Commissioner Kenneth Haynes final report was delivered to the public on Monday and fintech leaders are coming out in support of the reports calls for change.

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Xinja’s founder and chief executive Eric Wilson said the transformation of the financial sector will only happen when consumers have clear choices and can move between banks easily.

“The reality is, the reason we’ve reached this low is that the sector has been controlled by a powerful oligopoly; Australians have had no alternative. But the report is a line in the sand and marks a real opportunity to shake up the industry and redesign it in the interests of customers,” he said.

Mr Wilson said competition was the silver bullet and the forthcoming open banking would give consumers the control.

“The introduction in Australia later this year of Open Banking, which will hand consumers their data allowing them to aggregate information and shift banks or financial services providers more easily, will go a long way to easing the legwork around switching,” he said.

Mr Wilson said many challengers to the banks were offering more than just technology to consumers, they were offering change.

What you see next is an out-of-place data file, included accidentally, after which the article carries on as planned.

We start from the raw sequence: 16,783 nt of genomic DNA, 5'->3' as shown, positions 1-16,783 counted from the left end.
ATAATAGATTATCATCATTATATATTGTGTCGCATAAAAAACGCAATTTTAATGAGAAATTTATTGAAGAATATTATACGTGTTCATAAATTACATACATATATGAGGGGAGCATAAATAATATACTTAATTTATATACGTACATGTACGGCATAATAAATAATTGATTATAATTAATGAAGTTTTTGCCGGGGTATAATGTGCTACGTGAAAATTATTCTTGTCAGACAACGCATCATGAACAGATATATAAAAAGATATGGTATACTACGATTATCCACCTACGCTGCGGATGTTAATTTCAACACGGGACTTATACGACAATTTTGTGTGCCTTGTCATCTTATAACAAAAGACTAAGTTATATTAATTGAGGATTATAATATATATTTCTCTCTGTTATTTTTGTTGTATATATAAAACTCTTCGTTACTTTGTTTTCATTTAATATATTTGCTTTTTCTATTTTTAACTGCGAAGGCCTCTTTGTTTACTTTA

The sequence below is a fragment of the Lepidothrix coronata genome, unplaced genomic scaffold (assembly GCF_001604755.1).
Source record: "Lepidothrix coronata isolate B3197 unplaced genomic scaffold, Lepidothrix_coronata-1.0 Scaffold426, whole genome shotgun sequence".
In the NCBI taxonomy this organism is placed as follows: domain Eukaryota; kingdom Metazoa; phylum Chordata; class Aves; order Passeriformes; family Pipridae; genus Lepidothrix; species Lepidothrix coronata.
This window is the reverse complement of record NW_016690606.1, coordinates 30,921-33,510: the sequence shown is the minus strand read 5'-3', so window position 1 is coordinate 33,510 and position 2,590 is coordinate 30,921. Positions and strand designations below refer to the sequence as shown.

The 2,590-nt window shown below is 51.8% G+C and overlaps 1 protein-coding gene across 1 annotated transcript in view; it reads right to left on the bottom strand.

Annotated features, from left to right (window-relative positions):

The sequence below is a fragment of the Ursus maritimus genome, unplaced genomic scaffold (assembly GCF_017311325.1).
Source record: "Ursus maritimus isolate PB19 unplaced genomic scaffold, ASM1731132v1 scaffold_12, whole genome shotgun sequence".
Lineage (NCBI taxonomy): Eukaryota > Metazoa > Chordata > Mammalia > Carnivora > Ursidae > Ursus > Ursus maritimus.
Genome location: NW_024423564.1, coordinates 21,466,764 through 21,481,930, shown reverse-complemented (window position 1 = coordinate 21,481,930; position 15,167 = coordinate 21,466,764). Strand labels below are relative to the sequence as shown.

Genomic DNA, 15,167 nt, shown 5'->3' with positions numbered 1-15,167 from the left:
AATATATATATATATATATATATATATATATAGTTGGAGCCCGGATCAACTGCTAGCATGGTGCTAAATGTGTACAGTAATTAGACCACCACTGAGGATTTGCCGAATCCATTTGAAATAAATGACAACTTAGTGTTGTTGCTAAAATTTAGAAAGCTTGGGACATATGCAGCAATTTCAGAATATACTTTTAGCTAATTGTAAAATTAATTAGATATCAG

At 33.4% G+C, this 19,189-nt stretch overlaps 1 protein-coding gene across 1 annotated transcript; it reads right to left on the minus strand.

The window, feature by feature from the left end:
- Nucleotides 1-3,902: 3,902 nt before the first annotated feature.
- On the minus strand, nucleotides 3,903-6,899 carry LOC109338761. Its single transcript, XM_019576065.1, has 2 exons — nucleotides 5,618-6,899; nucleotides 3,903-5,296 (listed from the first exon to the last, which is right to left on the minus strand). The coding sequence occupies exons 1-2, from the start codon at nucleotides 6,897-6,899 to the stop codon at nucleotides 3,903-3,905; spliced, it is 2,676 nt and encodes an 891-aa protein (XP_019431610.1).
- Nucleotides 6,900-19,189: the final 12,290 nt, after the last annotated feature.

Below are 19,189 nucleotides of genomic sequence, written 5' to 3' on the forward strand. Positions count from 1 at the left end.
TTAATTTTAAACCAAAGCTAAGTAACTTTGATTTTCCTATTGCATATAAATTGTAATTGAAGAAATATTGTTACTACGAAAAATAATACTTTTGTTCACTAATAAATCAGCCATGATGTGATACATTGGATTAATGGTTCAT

“It’s a movement that is not just about technology, although that’s part of it, it’s about doing the right thing by people because we should and because that’s the best business model - good will makes for good business,” he said.

Mr Wilson’s sentiments were echoed by 86 400’s chief executive Robert Bell who said Australians deserved alternatives.

“We founded 86 400 on the premise that customer success equals business success, and that technology could help revolutionise how we manage our finances, making banking easier, simpler and smarter. Australia deserves more than just an alternative to the Big Four banks; it deserves a completely new approach to banking, and that’s what we’re building.”

Brett King, an advisor to Xinja and founder of US neobank Moven said challenger banks were designed from the ground up to be ethical, modern and inclusive. 

“The emergence of challenger banks, like Xinja, enable us to design, from the ground up ethical, modern and inclusive financial services, without the baggage of the traditional players.”

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